“The Heretics Take Down the Bells from the Churches in Geneva: On the next Wednesday (May 12th) those dogs removed the bell from Notre Dame de Grace and threw it down from the Steeple to destroy it. Afterwards they went to see the bells at the monastery of Palais and at the parish of Saint-Gervais because they wanted to melt them down and make weapons to use against monseigneur and the Christians.”[i]
Re Soundings is the outcome of a period of research and development on Lewis and Iona, in 2015. The research, carried out in partnership with An Lanntair, Historic Environment Scotland, musicologist Dr. John Purser and writer Dr. Alastair McIntosh, focussed on the bell as a vehicle to move through a timeline of religious ideologies, from its presence in the early Christian period on Iona through its destruction during the reformation, to its absence, as exemplified in the present day belfries of the Presbyterian Church on Lewis.
A body of new work will build on the knowledge and relationships developed during the research period. The thinking behind the developed work will be directly informed by the time spent in specific landscapes with local people who shared their knowledge and connection to place, and through our conversations and activities with Alastair McIntosh and John Purser.
The new work will respond to Alastair’s observations on Lewis’s bell less belfries that the empty space leaves room to look through and beyond to a deeper understanding of belief. The emptiness and silence has created an opportunity not only for reflection but also for creativity and it is in this space that the new work will sit.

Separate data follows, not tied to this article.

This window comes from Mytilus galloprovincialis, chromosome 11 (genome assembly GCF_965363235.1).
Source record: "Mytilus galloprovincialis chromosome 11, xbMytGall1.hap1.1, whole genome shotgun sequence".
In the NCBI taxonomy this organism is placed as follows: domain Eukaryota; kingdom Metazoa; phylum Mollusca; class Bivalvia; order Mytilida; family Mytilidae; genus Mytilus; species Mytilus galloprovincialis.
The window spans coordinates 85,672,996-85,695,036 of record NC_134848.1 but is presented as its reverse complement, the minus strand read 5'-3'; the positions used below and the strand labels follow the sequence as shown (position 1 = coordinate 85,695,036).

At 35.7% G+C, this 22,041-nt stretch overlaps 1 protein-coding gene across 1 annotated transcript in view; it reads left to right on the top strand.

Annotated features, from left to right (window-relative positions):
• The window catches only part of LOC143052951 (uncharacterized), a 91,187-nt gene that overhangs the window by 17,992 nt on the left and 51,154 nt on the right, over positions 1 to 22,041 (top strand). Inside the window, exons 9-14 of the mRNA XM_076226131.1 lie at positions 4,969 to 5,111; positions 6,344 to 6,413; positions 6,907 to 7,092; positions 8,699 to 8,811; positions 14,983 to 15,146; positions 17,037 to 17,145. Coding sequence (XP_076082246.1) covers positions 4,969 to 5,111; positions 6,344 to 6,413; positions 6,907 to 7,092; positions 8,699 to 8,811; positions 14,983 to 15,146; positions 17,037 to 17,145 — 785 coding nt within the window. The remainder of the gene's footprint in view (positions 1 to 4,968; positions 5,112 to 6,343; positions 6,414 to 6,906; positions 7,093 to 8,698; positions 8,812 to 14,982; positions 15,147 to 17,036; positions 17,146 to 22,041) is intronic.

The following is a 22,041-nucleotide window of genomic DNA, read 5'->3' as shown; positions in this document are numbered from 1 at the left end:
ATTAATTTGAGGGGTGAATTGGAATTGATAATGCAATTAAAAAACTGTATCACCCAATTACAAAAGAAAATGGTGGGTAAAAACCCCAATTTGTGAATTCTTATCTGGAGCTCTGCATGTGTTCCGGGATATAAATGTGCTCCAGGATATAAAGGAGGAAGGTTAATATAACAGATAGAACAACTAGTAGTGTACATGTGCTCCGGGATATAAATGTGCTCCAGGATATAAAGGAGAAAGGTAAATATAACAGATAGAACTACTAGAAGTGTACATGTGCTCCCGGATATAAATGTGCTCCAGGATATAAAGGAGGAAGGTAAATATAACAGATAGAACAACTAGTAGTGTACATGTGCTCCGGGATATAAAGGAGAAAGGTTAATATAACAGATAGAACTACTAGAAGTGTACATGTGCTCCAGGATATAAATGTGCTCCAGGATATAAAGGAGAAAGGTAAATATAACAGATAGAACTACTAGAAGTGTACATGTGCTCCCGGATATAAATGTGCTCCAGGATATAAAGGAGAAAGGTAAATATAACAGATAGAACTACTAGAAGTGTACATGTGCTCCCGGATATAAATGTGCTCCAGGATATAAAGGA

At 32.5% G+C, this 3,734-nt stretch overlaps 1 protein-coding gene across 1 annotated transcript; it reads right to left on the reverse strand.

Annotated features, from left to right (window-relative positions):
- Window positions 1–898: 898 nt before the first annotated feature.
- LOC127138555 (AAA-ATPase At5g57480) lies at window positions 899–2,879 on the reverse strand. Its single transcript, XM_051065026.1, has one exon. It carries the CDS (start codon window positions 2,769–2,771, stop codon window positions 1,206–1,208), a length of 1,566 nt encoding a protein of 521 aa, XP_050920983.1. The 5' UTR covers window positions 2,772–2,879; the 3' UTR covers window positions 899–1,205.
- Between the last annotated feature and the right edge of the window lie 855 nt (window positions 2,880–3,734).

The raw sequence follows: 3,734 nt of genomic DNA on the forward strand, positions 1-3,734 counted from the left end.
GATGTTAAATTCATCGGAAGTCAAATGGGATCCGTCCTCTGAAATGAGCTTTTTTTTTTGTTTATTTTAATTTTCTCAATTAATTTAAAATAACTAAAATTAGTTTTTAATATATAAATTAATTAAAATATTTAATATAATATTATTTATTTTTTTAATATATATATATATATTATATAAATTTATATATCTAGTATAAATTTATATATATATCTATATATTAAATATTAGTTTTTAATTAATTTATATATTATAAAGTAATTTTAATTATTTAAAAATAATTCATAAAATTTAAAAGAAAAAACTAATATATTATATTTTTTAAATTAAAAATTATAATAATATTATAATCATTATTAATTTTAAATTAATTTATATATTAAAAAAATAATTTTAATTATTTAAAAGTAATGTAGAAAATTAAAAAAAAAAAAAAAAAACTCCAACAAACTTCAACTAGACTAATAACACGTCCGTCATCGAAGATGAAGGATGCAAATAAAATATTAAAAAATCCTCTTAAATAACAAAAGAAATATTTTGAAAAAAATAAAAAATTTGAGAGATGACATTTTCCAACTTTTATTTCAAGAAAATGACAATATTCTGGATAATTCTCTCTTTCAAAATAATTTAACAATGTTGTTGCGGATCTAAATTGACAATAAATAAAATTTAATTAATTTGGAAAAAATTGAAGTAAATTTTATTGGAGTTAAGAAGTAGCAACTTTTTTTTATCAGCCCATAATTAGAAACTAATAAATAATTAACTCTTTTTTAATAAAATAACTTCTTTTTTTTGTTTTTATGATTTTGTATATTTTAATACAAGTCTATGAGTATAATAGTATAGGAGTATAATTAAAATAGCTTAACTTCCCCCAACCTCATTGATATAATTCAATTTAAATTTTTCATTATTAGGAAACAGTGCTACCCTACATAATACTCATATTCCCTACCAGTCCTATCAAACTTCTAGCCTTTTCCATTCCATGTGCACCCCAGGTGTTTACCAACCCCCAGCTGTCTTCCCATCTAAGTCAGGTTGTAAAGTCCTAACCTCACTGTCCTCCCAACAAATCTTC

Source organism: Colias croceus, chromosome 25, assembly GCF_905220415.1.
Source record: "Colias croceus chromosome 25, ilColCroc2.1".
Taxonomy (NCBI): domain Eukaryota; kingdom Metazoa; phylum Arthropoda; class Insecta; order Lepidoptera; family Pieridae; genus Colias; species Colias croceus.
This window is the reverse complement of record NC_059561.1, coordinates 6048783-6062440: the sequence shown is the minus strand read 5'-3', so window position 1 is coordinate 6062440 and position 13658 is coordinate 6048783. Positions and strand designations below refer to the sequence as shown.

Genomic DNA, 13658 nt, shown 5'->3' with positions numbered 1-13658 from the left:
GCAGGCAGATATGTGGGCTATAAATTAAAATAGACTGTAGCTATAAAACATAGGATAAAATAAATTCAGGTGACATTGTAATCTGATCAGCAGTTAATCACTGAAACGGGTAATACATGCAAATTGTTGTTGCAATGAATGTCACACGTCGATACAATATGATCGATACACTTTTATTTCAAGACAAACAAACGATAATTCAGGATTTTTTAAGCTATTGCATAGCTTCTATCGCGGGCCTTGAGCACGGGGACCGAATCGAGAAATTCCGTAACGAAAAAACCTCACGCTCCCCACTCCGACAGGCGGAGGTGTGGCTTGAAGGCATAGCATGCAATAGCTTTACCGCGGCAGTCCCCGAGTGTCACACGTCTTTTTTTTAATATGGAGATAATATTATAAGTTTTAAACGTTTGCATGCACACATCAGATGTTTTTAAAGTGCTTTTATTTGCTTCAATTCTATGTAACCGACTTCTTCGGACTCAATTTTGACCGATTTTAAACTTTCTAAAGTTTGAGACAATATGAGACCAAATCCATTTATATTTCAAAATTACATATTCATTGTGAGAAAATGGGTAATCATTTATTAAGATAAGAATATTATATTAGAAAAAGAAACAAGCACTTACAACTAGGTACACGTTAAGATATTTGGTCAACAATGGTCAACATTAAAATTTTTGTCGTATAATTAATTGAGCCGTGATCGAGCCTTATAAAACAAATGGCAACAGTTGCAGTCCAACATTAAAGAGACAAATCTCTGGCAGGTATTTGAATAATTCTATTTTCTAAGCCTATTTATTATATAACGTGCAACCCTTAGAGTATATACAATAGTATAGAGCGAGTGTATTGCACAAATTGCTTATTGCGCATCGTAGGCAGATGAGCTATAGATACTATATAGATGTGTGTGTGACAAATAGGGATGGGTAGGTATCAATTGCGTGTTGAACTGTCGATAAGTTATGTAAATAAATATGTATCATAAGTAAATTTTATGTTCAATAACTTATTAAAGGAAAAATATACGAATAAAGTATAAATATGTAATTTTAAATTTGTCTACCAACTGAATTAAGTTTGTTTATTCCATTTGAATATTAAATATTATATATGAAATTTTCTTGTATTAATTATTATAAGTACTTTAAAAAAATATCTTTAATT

In collaboration with members of the public and Dr John Purser, we will create a soundscape and sculptural installation across three venues; An Lanntair, Stornoway, St. Moluag’s Church, Ness and St. Oran’s Chapel, Iona in May and June of this year.
We will create the instruments for the soundscape by producing a collection of sculptural bells, based on the prototypes from the research period, made from WWI brass shell casings. The material has been chosen intentionally to symbolise the reversal of iconoclastic acts, which occurred in Europe during the reformation; first hand accounts tell of bells being cut down from their belfries and made into weapons.
Our intention is to invite people we met during our time on Lewis and on Iona and members of the public to attend workshops, and, under John’s direction, create sound samples using the sculptural bells. In addition to this we will bring the group together to give experimental sound performances at St. Moluag’s Church, Ness, Isle of Lewis and at St. Oran’s Chapel, Iona. All the sound samples will be recoded and then developed and arranged by John into a finished piece of sound.
This communal sound piece, created by those most connected to the landscapes we have been exploring, will give a contemporary voice to the presence of the bell; linking time, people and histories in the space offered by the empty belfries. We will in turn respond to the sound work creating an visual art installation at An Lanntair. The sound piece will also be installed for a brief period at St. Moluag’s Church in Ness and St. Oran’s Chapel Iona, coinciding with the exhibition dates, unifying the two medieval chapels and their auditory landscapes.
The project will be supported by a bi-lingual publication with commissioned writing from Alastair McIntosh, John Purser and Francis MacKee and will include a CD of the sound piece. The publication will serve as an artefact to the project, extending its life beyond the chronology of the exhibition and installations.
[i] Klauss, C F (ed.) 2006, The Short Chronicle of Jeanne de Jussie 1503-1561, The University of Chicago Press, Chicago